Consumer Price Index February 2024

Sticky inflation keeps Fed in wait-and-see mode 

  • Headline Consumer Price Index (CPI) rose 0.4% month over month (m/m) in February, in line with expectations, following a 0.3% increase in January. Energy prices rose 2.3%, reflecting a rebound in gasoline prices and broad-based increases in fuel oil and natural gas prices. Meanwhile, food prices were unchanged on the month, which marked their softest monthly print since April 2023. Overall, headline CPI inflation ticked up to 3.15% year over year (y/y) rather than holding steady as anticipated.
     
  • Core CPI rose 0.4% m/m for a second straight month in February, a stronger than expected outcome that points to some lingering stickiness at the core level. Core goods prices rose 0.1% after a string of eight consecutive monthly declines. And core services prices increased at a 0.5% clip following a 0.7% jump in January, with shelter costs and airline fares driving the increase. Importantly, the Fed’s favored supercore CPI measures (core services excluding shelter costs) rose a more moderate but still too-hot-for-comfort 0.5%, following a hot 0.85% in January.

  • Core CPI inflation only eased 0.1 percentage point (ppt) to 3.8% y/y — its lowest since April 2021. While this is an encouraging step down, it indicates the Fed won’t yet have the confidence that inflation is sustainably moving lower toward 2%.

  • The short-term dynamics point to some leveling off in inflation trends. On a three-month annualized basis, headline CPI picked up 1.2ppt to 4% while core CPI picked up 0.2ppt to 4.2%. On a six-month annualized basis, headline CPI cooled 0.1ppt to 3.2% while core CPI inflation rose 0.3ppt to 3.9%.

  • At next week’s Federal Open Market Committee policy meeting, Fed officials will likely put this inflation report in the “good but insufficient” column as they continue to exercise caution in assessing when to start easing policy. We expect inflation will continue to move lower in coming months. And, with Fed Chair Jerome Powell recently stating that the Fed was “not far” from having sufficient confidence to start cutting rates, we see the Fed policy easing cycle starting in June. We continue to expect the Fed will proceed with 100 basis points of cuts this year.

  • Looking ahead, five key elements should still form the perfect mix for disinflation throughout 2024: cooler consumer demand growth, declining rent inflation, narrower profit margins, moderating wage growth and stronger productivity growth.

Looking into the details

Energy prices rebounded 2.3% m/m in February following four consecutive monthly declines. The increase was driven by a 3.8% jump in gasoline prices and a 2.3% increase in utility gas prices. 

 

Food prices were flat on the month following a strong 0.4% increase in January. Restaurant prices were up 0.1% on a non-seasonally adjusted basis, which marked their weakest increase since March 2021, and grocery store prices were unchanged on falling prices for dairy and fruits and vegetables. Grocery store price inflation has moderated markedly from a peak of 13.5% y/y in August 2022, to just 1% y/y. Still cost fatigue is perceptible as price levels remain significantly higher than pre-pandemic.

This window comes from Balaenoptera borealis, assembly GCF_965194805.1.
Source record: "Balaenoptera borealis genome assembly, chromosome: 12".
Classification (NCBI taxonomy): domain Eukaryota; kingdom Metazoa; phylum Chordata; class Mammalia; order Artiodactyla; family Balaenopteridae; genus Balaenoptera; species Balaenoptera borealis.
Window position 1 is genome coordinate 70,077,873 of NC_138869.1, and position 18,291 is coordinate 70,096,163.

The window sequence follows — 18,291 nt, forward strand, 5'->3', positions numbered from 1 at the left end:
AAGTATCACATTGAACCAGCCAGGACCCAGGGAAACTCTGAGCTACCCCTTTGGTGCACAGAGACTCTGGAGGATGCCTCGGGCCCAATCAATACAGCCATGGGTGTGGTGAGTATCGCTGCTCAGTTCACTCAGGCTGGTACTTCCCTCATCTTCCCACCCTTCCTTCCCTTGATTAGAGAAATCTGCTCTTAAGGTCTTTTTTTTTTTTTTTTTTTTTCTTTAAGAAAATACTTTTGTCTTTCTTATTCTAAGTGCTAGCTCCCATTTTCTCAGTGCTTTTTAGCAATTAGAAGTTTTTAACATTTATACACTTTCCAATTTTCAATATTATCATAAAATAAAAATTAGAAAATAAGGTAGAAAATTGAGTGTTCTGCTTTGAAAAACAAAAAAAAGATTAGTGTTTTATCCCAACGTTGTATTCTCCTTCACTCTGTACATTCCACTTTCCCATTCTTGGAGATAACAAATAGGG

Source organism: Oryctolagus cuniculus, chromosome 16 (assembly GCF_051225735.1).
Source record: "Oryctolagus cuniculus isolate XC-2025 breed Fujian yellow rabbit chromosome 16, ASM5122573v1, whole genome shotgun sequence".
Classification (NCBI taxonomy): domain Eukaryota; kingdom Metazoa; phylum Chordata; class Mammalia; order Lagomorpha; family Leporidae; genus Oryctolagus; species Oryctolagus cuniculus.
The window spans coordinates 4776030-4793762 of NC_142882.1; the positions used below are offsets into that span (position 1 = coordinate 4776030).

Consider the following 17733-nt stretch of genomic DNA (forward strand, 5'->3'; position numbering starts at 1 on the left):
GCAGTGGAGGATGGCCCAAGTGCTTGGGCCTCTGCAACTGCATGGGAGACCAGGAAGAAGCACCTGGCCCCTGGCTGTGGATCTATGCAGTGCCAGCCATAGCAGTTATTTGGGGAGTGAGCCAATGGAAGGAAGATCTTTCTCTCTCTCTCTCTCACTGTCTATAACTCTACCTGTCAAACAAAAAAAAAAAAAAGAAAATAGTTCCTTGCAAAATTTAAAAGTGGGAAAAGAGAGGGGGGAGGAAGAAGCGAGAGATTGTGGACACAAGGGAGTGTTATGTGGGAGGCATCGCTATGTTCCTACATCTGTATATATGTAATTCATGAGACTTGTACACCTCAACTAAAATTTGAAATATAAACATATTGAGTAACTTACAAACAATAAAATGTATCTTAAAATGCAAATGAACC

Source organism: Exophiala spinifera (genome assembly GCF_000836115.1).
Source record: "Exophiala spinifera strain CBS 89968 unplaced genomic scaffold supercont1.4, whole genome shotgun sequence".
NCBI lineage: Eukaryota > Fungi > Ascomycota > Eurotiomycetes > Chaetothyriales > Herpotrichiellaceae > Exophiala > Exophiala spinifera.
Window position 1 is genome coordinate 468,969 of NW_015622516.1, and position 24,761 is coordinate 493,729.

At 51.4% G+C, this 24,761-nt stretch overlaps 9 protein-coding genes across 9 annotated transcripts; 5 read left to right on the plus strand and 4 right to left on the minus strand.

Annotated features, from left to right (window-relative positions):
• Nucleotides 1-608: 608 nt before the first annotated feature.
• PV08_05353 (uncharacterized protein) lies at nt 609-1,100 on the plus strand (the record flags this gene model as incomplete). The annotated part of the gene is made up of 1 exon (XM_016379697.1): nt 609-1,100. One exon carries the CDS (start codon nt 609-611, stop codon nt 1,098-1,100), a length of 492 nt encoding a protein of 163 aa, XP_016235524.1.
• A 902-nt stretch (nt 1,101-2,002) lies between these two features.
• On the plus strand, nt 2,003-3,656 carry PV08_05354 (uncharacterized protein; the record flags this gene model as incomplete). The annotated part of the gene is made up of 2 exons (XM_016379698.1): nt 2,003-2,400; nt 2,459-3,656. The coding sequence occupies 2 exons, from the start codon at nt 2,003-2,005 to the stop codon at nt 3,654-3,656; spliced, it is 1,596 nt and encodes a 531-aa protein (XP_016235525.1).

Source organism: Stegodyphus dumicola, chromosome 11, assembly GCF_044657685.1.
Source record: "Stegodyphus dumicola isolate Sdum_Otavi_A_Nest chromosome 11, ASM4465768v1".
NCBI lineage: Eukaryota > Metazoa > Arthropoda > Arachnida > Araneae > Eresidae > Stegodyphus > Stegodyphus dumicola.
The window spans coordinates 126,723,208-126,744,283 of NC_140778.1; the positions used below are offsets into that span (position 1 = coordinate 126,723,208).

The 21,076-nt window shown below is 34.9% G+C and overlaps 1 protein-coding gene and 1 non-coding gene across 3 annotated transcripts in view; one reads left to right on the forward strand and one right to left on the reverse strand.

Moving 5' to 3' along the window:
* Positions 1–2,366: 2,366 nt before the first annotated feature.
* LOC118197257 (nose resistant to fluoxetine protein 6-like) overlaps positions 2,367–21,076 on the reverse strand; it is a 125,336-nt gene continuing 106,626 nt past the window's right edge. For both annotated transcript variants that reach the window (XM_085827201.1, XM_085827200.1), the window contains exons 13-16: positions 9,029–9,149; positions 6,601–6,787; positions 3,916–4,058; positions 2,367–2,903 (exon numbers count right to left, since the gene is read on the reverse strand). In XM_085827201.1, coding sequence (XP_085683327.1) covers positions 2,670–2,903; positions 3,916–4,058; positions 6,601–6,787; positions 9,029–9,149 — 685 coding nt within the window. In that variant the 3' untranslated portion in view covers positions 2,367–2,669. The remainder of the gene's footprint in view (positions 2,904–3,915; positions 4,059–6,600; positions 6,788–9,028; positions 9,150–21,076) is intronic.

Core goods prices posted a mild 0.1% increase in February, the first monthly gain in nine months. Used car prices rose 0.5% following a 3.4% m/m plunge in the prior month, and new car prices edged down 0.1%. Used car prices are now 1.8% lower than last year while new car price inflation has slowed from 5.8% in January 2023 to 0.4% y/y. Apparel prices rebounded 0.6% partially reversing the large 0.7% decline in January and are now at the same level they were a year ago. 

 

Core services prices rose 0.5% m/m — slightly above the average 0.4% m/m gain in H2 2023 — following a stronger than expected 0.7% advance in January. The Fed’s favorite supercore CPI gauge (core services prices excluding shelter costs) rose 0.5%, showing some welcome moderation from the red-hot 0.85% m/m advance in January. Yet, the February monthly pace remains too hot for comfort. 

 

Looking into the services details, transportation costs rose 1.4% m/m driven by a 3.6% jump in airline fares and a 0.9% increase in motor vehicle insurance prices. Auto insurance prices have risen for 28 consecutive months as insurance companies factor the higher vehicle prices and higher costs of repair. Meanwhile, car rental prices climbed 3.8%.

 

Medical care services fell 0.1% m/m — the weakest monthly print since August 2023 — and were driven lower by a 0.6% decline in hospital services. Health insurance prices rose a modest 0.4% m/m on a non-seasonally adjusted basis — marking a break in the string of 1% increases in the prior four months. 

 

Shelter costs moderated in February with a 0.4% m/m increase, as rent prices rose 0.5% m/m and owners’ equivalent rent posted a 0.4% advance after seeing a large increase in January, which reflected a change in methodology. Hotel prices saw another strong increase last month, up 3.1% following a 4.3% gain. Overall, shelter inflation cooled 0.3ppt to 5.7% in February and is now well below its 8.2% peak of March 2023.

 

Looking ahead, we expect underlying disinflationary dynamics to remain firmly in place including increased price sensitivity, reduced margins, wage growth compression and easing shelter cost inflation.

The views reflected in this article are the views of the author(s) and do not necessarily reflect the views of Ernst & Young LLP or other members of the global EY organization.